Team LiB
Previous Section Next Section

Chapter 6: JavaScript Events and Timers

One of the most useful things JavaScript has brought to the world of static Web pages is the ability to generate, capture, and use a wide variety of events. These events—ranging from key presses to mouse movements—brought dynamism to Web pages that could only be dreamed of before.

The events in JavaScript can be divided into two groups. The first group consists of events that happen automatically, such as onBeforeUnload, onError, onLoad, and onUnload, just to name a few. The other group contains events that are userdriven, such as onClick, onDblClick, onHelp, onKeyDown, and onMouseOver.

JavaScript Basic Events

This section covers the group of JavaScript events that happen automatically, called basic events. Basic events are events that occur without any input from the user. Events such as onLoad and onUnload are very useful for running scripts every time a Web page loads or is unloaded because they are generated by the browser and are guaranteed to run at a predictable time. The following is a list of basic events that are generated by the browser at certain times while a Web page is being used.

The basic events listed here all occur without visitor input and usually without the visitor even knowing that they're occurring.

Basic Event Example

Following is a very basic example that demonstrates the use of three of the basic events listed in the previous section:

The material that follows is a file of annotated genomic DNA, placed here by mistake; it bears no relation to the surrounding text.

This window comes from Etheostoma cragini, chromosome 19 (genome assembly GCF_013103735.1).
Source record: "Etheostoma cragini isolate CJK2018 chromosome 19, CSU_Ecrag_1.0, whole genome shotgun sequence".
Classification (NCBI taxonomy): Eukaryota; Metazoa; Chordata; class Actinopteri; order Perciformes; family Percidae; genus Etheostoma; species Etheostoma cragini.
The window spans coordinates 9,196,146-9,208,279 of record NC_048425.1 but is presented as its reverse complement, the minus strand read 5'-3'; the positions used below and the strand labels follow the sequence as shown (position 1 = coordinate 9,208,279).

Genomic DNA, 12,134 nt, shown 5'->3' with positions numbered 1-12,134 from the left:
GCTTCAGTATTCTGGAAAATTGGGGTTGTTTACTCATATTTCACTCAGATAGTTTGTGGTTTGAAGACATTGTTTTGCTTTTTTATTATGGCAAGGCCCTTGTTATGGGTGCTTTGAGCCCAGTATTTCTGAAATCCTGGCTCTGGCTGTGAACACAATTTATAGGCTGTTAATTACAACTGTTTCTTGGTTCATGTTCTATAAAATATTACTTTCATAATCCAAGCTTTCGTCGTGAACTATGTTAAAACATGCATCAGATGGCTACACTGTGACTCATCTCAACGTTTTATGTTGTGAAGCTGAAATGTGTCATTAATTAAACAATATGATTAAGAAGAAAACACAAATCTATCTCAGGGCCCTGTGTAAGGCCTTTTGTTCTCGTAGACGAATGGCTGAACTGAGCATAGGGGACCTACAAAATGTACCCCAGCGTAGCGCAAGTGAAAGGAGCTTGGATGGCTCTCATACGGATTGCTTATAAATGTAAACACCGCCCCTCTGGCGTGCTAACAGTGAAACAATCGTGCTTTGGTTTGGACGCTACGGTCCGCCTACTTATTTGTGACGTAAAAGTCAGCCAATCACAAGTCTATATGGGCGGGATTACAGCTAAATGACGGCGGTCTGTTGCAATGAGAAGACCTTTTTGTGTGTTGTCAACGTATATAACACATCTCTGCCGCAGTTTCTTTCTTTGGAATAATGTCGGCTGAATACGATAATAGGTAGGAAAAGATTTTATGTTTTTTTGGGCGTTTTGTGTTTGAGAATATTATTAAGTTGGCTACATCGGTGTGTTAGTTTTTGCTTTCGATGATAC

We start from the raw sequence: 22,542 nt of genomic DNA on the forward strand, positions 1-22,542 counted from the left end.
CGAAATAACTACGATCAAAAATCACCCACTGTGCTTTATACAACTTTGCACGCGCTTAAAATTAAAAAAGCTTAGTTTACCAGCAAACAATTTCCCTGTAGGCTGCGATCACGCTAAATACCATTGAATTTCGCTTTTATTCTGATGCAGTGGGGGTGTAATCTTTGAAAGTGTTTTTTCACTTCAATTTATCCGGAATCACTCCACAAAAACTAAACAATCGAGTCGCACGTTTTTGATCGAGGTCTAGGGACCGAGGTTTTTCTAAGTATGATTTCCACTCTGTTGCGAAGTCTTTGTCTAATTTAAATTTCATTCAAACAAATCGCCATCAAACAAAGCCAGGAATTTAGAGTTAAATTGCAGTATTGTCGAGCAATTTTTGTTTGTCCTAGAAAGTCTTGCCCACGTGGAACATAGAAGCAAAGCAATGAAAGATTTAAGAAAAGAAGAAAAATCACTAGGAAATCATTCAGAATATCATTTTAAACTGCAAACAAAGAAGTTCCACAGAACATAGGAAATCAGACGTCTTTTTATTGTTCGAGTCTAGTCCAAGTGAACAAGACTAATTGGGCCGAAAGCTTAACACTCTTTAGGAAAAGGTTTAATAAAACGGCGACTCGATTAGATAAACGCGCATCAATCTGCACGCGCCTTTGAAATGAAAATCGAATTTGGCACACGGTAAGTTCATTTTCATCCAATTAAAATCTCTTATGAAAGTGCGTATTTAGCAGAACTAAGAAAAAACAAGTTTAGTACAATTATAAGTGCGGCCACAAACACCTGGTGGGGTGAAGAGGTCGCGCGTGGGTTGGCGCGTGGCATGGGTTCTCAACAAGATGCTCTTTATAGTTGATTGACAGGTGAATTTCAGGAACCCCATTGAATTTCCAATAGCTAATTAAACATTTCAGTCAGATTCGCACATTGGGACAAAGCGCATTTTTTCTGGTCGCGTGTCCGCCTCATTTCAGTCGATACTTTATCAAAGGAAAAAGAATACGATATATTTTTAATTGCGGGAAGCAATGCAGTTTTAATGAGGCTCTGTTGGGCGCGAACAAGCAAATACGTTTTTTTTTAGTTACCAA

JavaScript Professional Projects - Basic Events

   onBeforeUnload="JavaScript: alert("onBeforeUnload event");"
   onLoad         ="JavaScript: alert("onLoad event");"
   onUnload       ="JavaScript: alert("onUnload event");">

     <font size=6>JavaScript Professional Projects</font><br>
     <font size=4>Chapter 3: Basic Events</font>


   <a href="">Some other page.</a>


This example binds three events to the <body> tag of the document (event binding is discussed later in this chapter). As soon as the page is visible in the browser, the onLoad event is triggered and displays a dialog box displaying the text onLoad event. If you were to switch to a different Web page, the onBeforeUnload event would be triggered immediately and would display another dialog box with the text onBeforeUnload. Just before the original document is replaced by the new one, the onUnload event is triggered, displaying the message onUnload event. While useful for illustration purposes, this example drastically oversimplifies the usefulness of these events. In the chapters to come you will be presented with several instances where these events are of practical use.

Using these basic JavaScript events affords you great power, but also leaves room for abuse. Many less reputable Web sites do try to trap a visitor within their site using code very similar to the following

  onBeforeUnload="JavaScript: local=window.location;"
  onUnload       ="JavaScript: window.location=local;">

This example would prevent the visitor of a site from leaving the page that it was used on. Not even the Forward and Back buttons would allow the visitor to move to a different page. Needless to say, this would be very annoying to your Web site's visitors.

Team LiB
Previous Section Next Section